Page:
For James (1878-1957) and Dorothy (1895-1988) de Rothschild more has survived. The core of the collection is a series of approximately 20,000 letters received by them during the course of their marriage and of Dorothy’s widowhood. These include letters from correspondents such as Winston and Clementine Churchill, Chaim Weizmann, the Princess Royal, and numerous organisations including the Women’s’ Voluntary Service, the Jewish Blind Society and the Jockey Club. There are also records relating to James’ career as a Member of Parliament, his interest in horse-racing, Zionism and Dorothy’s philanthropic work both at home and in Israel. There are also a series of menu books and a few other records relating to the running of their households in London and at Waddesdon. A significant quantity of records relate to the management of probate after James’ death and the bequest of Waddesdon Manor to the National Trust.
These collections are in the course of being catalogued and will be searchable online as they are completed.
The Rothschilds & Israel
The Rothschild family has a long association with Israel. In the 1880s Baron Edmond de Rothschild (1845-1934) funded Jewish settlements in Palestine and encouraged the development of agriculture and industry. In 1899 the Rothschild settlements were transferred to form the Palestine branch of the Jewish Colonisation Association. In 1924 Baron Edmond de Rothschild created a separate Association to manage these settlements – the Palestine Jewish Colonisation Association (PICA) – under the direction of his son, James de Rothschild (who inherited Waddesdon from Alice in 1922). As well as offices in Palestine, PICA had offices in Paris and the administrative records created by this office are now housed at Waddesdon where they were transferred by James after the Second World War. They contain correspondence, financial records, censuses, photographs and publications relating to the management of the settlements, land ownership, individual settlers, and the politics of Jewish settlement in Palestine, as well as industry, vineyards, and agriculture.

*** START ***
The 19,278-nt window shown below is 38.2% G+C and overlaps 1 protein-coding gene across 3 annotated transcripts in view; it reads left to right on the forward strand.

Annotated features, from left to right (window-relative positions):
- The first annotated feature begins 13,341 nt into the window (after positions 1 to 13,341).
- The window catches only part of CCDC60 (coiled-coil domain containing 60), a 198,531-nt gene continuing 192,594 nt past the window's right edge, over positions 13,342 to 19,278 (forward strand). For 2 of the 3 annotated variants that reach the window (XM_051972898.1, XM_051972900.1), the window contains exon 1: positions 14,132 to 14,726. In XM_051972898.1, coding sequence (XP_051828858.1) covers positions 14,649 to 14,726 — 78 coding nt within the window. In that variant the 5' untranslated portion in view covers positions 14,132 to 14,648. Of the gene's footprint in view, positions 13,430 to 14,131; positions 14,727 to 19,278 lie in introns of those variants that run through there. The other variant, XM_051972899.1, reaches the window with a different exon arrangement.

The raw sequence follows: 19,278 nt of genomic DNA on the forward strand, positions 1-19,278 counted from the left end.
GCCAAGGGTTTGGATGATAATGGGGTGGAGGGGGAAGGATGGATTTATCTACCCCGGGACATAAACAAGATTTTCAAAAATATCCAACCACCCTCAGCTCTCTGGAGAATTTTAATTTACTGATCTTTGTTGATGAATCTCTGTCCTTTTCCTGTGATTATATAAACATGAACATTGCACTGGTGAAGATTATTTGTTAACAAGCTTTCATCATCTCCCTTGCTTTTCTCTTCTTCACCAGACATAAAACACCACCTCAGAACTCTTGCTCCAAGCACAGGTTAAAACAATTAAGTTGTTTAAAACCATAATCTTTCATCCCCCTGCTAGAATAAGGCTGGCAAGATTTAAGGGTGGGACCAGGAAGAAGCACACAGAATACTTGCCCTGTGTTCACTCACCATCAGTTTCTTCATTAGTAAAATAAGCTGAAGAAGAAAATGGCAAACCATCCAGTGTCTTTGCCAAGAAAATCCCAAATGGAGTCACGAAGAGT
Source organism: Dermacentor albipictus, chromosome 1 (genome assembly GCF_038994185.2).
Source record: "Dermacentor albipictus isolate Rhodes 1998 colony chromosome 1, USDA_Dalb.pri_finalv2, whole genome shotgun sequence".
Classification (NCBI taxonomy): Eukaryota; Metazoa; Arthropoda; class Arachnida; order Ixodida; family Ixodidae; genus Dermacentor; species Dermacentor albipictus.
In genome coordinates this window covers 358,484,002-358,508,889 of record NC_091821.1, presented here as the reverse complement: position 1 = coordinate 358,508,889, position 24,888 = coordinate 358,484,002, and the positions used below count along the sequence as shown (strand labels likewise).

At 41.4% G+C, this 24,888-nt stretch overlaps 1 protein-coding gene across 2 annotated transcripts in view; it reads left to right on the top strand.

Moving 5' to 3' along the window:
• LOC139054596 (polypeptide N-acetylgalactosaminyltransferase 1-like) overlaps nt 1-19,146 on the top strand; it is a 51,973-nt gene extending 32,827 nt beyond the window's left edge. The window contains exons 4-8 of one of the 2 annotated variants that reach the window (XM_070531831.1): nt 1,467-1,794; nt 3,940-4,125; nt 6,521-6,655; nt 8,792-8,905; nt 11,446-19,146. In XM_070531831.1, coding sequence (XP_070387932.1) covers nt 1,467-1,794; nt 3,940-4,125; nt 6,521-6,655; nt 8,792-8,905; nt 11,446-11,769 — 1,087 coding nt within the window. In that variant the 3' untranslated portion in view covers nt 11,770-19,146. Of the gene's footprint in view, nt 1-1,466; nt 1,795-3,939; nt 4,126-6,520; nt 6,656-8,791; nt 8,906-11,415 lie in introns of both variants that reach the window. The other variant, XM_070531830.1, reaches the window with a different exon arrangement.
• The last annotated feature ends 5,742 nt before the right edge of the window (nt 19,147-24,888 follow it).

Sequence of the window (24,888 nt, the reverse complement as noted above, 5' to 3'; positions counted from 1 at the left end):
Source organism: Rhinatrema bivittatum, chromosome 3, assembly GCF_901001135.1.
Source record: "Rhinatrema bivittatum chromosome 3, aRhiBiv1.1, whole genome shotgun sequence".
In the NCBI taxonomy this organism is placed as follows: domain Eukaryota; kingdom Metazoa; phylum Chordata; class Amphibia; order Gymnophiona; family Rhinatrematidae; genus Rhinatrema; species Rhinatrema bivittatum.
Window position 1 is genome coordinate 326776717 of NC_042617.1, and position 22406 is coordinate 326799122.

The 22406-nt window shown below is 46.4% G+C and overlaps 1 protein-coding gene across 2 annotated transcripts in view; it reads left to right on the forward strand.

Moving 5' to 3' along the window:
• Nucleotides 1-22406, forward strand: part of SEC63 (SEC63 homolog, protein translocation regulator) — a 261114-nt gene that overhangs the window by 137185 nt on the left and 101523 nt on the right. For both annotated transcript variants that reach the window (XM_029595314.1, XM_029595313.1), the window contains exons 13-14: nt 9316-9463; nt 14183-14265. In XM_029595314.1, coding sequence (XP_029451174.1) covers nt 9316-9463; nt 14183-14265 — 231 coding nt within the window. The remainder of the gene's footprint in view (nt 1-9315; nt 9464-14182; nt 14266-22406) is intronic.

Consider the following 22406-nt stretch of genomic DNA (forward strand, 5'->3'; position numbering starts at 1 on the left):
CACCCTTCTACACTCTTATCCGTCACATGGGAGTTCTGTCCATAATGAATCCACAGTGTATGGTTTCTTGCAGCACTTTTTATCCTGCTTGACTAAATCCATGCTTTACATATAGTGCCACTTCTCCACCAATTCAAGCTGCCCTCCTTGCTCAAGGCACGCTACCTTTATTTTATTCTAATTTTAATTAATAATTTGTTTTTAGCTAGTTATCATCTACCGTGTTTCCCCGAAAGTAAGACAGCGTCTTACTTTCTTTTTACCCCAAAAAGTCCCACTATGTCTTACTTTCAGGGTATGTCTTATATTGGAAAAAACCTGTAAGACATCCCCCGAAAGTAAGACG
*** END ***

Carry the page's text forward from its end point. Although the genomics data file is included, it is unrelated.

This collection is catalogued although it has not been fully indexed can be searched on the website. Records from the PICA offices in Haifa, Tel Aviv and Jerusalem are held by the Central Zionist Archive in Jerusalem.
The Butrint Foundation
The Butrint Foundation was founded in 1993 by Lord Rothschild and Lord Sainsbury of Preston Candover with the aim of preserving, conserving and developing the Butrint site in Albania. The Foundation oversaw archaeological excavations at Butrint between 1997 and 2004 the main findings relate to a substantial Roman settlement but there are also buildings from late-antiquity that have been discovered. The records held at Waddesdon consist of the archaeological archive recording finds and work undertaken as well as governance records and significant publications published by the Foundation.
This collection is not yet catalogued. For access or further information please contact the archive team.
P & D Colnaghi Ltd
Waddesdon houses the business records of P&D Colnaghi Ltd, a London art dealer based in St James’ dealing in paintings, prints and drawings. The records we hold consist of stock books, correspondence, exhibition catalogues, financial records and catalogues published by Colnaghi and others. Although the business dates to the 18th century, there are significant gaps in the archive. The main series of correspondence and financial records do not start until 1894 and the stock records start in 1911.
This collection is catalogued although it has not been fully indexed and can be searched on the website.
Records relating to the Rothschild Bank and members of the Rothschild family are held by:
The Rothschild Archive >
Records relating to the history of Buckinghamshire including organisations, businesses and individuals are held by:
Centre for Buckinghamshire Studies >
Records relating to the administration of the Rothschild settlements and PICA in Palestine and Israel and the Hadassah Medical Organisation are held by:
Central Zionist Archive >